Information privacy and data security can bring distinct legal challenges for businesses in technology and communication sectors where commercial agreements and contracts with third-party vendors are common. Commercial agreements must often touch on data ownership, usage rights, liability parameters and other areas due to the necessary sharing of data. This is especially true when it comes to meeting regulatory compliance for PII, PHI and PCI data with HIPAA, GLBA, GDPR and other regulatory compliance statutes.
A business’ contracts and agreements must have highly specific language governing the rules of data collection, use, and sharing. For example, binding corporate rules may apply for transnational companies transferring personal data internationally across corporate divisions operating in different countries. Even startups deal with the need for data processing compliance where international laws apply. This includes rules for handling data and responsibilities and processes in the event of a breach.
Information privacy and data security require a holistic approach that addresses these issues on a business and individual employee basis. This is due to the potential theft of private data through email exchanges, social media, and mobile device communication. Everything from password, access credentials, technology and governance policies need to be part of a data security framework. At minimum, this should include the following in the age of the “BYOD” Bring Your Own Device and mobile workforce:
- Mobile device management
- Multifactor authentication and even biometrics governed by strict access protocols/administration
- Encryption technology for data transmission
- Nextgen firewalls for data within the network
Companies must have formal processes for reviewing information technology security measure implementation where data and privacy are involved. This starts with firewalls, software and encryption measures as well as device management, cloud security and access controls like MFA. It continues with having a solid approach to backup and disaster recovery planning which also plays a part in data security and privacy.
Third-party Vendor Data Security Measures
While these internal company frameworks are important, its equally vital to ensure the same types of frameworks are in place for third-party vendors. It’s not uncommon for contracts and agreements to require vendors to complete a data security questionnaire or undergo an audit of their data security practices and facilities. This can include standard adherence to SSAE16, SOC II, ISO or other related data security certifications.
An audit of third-party vendor agreements can assess their ability to protect data and assure that contractual provisions are in place to ensure compliance. The same due diligence and contract review should be done with all new vendors. Companies should also detail the types of information being transmitted to or stored by various vendors and asses the security of that transmission.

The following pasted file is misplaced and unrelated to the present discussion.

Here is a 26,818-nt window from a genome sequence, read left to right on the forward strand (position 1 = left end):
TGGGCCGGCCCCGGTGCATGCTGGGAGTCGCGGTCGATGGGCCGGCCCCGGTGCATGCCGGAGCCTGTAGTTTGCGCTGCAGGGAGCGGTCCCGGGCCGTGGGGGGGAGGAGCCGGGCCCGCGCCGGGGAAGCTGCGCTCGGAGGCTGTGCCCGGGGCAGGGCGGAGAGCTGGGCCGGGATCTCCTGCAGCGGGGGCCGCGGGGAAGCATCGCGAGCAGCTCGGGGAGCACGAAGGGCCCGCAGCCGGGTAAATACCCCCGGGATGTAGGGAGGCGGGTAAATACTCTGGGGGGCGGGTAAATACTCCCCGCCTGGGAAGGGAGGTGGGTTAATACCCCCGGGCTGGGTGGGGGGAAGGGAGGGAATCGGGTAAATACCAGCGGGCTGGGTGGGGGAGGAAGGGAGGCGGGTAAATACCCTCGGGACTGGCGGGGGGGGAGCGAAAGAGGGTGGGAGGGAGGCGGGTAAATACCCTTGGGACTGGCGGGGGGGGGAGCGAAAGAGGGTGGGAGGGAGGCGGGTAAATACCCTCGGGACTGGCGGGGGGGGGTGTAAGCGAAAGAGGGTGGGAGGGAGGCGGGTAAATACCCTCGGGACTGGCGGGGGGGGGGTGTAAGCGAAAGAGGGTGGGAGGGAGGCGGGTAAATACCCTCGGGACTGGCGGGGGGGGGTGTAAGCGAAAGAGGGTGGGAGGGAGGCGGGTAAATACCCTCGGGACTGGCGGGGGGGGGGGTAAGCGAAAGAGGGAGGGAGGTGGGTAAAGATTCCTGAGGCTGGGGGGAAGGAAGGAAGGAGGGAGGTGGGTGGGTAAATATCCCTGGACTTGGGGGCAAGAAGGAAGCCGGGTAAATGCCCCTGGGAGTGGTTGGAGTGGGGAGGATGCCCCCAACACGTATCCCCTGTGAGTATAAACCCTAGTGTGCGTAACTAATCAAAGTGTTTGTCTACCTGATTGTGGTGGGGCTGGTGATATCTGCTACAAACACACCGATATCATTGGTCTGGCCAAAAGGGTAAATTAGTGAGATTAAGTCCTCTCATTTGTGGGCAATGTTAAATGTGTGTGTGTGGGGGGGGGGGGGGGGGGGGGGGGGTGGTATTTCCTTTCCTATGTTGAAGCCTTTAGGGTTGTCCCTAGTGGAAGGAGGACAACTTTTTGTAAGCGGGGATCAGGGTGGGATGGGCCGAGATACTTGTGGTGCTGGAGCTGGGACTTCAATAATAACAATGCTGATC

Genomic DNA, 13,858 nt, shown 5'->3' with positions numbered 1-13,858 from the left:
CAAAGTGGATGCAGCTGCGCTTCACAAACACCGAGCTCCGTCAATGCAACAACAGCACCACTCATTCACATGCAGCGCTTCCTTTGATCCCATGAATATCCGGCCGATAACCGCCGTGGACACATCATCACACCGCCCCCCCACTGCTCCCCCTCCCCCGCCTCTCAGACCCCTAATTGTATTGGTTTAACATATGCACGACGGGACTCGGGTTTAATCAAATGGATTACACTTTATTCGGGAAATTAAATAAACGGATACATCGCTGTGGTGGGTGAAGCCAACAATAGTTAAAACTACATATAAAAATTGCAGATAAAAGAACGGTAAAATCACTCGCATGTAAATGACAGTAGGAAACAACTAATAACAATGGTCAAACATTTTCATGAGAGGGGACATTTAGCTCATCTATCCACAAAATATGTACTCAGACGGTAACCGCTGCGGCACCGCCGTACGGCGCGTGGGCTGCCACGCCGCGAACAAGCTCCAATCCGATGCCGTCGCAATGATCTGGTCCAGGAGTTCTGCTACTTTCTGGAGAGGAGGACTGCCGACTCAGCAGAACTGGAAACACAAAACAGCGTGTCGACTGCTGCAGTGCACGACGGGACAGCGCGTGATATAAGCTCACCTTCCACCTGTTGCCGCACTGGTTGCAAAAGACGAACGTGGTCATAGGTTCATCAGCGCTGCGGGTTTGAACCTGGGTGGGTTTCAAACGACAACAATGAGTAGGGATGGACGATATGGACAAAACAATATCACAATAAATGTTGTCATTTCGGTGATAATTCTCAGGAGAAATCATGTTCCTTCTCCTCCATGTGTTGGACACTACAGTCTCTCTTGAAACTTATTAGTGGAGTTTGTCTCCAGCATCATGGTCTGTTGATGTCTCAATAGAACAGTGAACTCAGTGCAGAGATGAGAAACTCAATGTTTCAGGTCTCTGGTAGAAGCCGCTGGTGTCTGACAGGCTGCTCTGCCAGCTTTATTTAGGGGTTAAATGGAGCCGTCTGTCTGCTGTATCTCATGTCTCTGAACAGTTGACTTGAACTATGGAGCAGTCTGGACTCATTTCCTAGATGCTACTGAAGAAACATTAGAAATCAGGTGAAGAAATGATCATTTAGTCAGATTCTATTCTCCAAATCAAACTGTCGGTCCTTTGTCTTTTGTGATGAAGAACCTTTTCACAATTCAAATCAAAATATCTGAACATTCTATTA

Vendor contracts must explicitly spell out the limitations on data collection and use to very specific purposes and parameters. As the original grantor of that private data and the holder of proprietary data, businesses must have internal and external security controls to cover incident response and reporting. This includes audit rights and legal recourse parameters such as insurance and indemnification clauses that contractually obligate third party vendors when it comes to data privacy.
Developing a Comprehensive Privacy and Data Security Program
A company’s data privacy and security program must include the needs and processes to address the legal, information technology, operational, human resources, and business use variance across all internal and external touchpoints. This can begin with an adherence to the recognized standards released by the National Institute of Standards and Technology (NIST) and the International Standards Organization (ISO).
As many technology and communication companies ranging from startups to corporations are subject to regulatory audits, they must have the systems in place to conduct such audits. This is crucial to showing legal standing for their outcomes to state federal or international regulatory bodies who request them in the event of a breach.
Drawing up the contracts and agreements for companies that protect data use and privacy has to be part of a broader understanding of overall privacy and data protection programs. Having the support of a skilled and experienced security and privacy law firm can be crucial to protecting data in the digital age.